didymium-variant filters (like the next-generation AUR-92) are sodium
flare (yellow) filters. They will remove the yellow in the flame, they
will remove the yellow flare that results when the flame hits metals or
glass. It is not a protective filter, but a filter that allows you to
see your work better. Didymium and the variants do not filter IR to any
great extent. Please don't confuse them with specific design lenses for
filtering IR. Kiln and furnace workers are
exposed to much greater amounts of IR than torch workers (unless you are
working 2-3" in diameter or larger).
Damage to the eye from
IR sources is cumulative. And it affects people differently. There is
some data that shows that people with high content of melanin (skin
colorant) have a higher resistance to IR damage, meaning that it will
take longer for them to show the
signs of IR injury than
those that have lesser amounts of melanin.
For example, people of equatorial descent (lumping together a lot
of racial backgrounds, I know) like
, African, Indian, etc. typically have darker skin colors, and brown
eyes. These people tend to have less IR related eye injuries than a
person of northern
European descent with
fair skin and blue eyes. The classic case is the glassblowers of
. For hundreds of years these people have been blowing glass in front of
furnaces and glory holes with little historical evidence of eye damage.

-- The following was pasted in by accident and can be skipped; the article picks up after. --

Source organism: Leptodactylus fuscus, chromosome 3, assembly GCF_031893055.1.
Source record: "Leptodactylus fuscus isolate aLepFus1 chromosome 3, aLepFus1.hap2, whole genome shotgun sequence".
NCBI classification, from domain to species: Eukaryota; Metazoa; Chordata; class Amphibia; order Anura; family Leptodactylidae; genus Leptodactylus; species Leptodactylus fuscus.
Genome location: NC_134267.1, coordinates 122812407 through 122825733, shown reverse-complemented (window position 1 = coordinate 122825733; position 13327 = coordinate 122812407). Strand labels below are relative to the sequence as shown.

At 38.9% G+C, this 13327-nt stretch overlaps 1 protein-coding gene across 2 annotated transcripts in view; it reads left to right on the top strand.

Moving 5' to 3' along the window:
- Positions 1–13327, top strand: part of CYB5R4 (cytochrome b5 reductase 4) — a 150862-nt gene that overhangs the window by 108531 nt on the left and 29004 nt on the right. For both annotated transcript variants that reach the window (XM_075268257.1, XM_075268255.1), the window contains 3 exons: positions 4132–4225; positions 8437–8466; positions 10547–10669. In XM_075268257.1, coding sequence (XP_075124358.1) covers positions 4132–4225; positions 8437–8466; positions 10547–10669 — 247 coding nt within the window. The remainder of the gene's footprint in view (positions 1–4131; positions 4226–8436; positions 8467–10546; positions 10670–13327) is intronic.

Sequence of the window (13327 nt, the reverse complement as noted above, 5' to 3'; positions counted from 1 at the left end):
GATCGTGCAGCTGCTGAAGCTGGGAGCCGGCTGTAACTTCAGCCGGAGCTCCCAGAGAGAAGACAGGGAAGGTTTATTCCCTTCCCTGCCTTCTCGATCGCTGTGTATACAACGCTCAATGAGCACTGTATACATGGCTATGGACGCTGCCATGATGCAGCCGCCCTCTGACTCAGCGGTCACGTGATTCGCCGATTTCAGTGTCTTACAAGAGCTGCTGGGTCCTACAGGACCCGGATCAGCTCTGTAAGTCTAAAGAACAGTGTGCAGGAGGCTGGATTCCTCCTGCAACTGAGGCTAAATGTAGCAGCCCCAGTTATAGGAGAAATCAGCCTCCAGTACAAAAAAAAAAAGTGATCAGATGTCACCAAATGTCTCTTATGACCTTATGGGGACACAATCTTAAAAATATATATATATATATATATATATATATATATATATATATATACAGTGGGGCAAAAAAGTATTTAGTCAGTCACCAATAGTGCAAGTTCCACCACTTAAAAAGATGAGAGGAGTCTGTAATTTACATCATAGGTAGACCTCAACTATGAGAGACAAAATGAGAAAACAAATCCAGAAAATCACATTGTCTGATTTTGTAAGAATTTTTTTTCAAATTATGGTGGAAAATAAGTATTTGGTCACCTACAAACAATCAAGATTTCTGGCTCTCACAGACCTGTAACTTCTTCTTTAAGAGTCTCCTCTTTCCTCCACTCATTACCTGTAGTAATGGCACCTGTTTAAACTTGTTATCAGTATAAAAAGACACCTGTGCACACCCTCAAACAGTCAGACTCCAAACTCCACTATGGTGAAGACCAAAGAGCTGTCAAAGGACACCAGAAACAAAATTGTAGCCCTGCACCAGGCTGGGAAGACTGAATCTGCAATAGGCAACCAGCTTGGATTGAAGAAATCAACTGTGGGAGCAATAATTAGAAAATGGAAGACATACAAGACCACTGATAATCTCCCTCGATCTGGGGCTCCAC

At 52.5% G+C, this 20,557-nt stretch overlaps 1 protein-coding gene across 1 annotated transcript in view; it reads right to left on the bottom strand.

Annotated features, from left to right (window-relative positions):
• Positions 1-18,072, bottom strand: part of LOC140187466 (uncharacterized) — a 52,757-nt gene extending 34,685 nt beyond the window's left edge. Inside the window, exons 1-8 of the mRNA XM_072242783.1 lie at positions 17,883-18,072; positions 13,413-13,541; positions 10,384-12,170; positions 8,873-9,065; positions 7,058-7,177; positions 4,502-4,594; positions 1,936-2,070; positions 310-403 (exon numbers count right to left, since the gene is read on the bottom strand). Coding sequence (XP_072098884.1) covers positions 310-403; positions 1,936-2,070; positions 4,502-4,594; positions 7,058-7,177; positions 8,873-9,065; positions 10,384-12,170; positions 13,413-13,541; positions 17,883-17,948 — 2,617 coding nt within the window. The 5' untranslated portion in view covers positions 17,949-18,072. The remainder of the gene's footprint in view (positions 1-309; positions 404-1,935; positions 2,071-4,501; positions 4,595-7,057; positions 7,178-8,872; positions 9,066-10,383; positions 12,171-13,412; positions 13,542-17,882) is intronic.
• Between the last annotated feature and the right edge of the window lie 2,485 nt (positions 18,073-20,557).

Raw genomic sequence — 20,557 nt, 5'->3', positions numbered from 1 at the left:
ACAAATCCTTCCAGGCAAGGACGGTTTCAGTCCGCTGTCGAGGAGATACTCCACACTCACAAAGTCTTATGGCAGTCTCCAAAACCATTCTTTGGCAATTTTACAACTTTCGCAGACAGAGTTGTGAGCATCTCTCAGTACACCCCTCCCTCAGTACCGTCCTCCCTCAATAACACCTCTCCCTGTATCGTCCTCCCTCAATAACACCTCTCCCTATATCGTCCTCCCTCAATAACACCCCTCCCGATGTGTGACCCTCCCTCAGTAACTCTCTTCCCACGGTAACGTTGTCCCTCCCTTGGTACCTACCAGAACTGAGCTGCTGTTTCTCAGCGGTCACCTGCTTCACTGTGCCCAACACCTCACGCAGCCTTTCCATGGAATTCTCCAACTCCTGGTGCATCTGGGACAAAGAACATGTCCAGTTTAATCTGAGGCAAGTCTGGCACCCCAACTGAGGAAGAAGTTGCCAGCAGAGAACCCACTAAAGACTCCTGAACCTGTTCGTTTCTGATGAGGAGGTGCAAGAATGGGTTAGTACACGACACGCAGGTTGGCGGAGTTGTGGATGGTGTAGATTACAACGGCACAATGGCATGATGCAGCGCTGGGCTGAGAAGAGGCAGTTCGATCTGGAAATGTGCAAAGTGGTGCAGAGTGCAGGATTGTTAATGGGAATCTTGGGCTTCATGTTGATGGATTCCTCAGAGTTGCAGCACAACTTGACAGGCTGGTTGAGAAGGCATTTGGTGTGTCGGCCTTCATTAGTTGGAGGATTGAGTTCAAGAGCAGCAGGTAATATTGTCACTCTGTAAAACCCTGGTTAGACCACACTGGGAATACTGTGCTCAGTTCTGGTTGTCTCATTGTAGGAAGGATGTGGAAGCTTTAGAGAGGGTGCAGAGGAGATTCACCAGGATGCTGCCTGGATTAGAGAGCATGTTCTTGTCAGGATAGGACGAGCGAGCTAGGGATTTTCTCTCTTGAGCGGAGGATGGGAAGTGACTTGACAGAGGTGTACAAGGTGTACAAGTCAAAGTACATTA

Compare that to the
glassblowers of old
, where there was a high level of eye damage, in fact this is where the
term "glassblowers cataract" originated (1700's).
The eye does not have
pain receptors for burns. The only indication you have of over exposure
to IR is dry itchy eyes, as the eye reacts to the desiccation from the
heat. In long term exposures, this will lead to the development of
retinal burns and corneal irritations which
lead to cataracts.
What does this mean to
you? If your work is small soldering or doing granulation, then didymium
will help you see your work better. You don't have a massive IR
exposure, but you should be aware of the symptoms and take the necessary
measures to protect yourself if your work changes. If you are doing
casting or enameling with a kiln or furnace, or large, heat intensive
work, then you need specific IR filters.
It is a common misunderstanding that sunglasses are good to wear
while working in front of a kiln or torch, after all, sunlight is hot,
right? Sunglasses are about the worst thing you can wear, in fact.
Sunglasses typically do not filter IR. UV, yes, but UV is not an issue
for the work you are doing. Sunglasses pass IR, and with your pupil wide
open because you are working inside and the lenses are so dark, your eye
is getting blasted with IR.
I've read that a lot of
metal workers have tried using welding filters from the welding shop,
but have found them to be too dark. A welding supply shop is going to
stock the items that welders need,not necessarily the items that
jewelers need. We have found that a shade 2.0 filters 98% or better of
the IR, while still allowing 40% visible light. Compare this to a shade
5 (the usually available filter) which filters 99% of IR and allows only
5% visible light.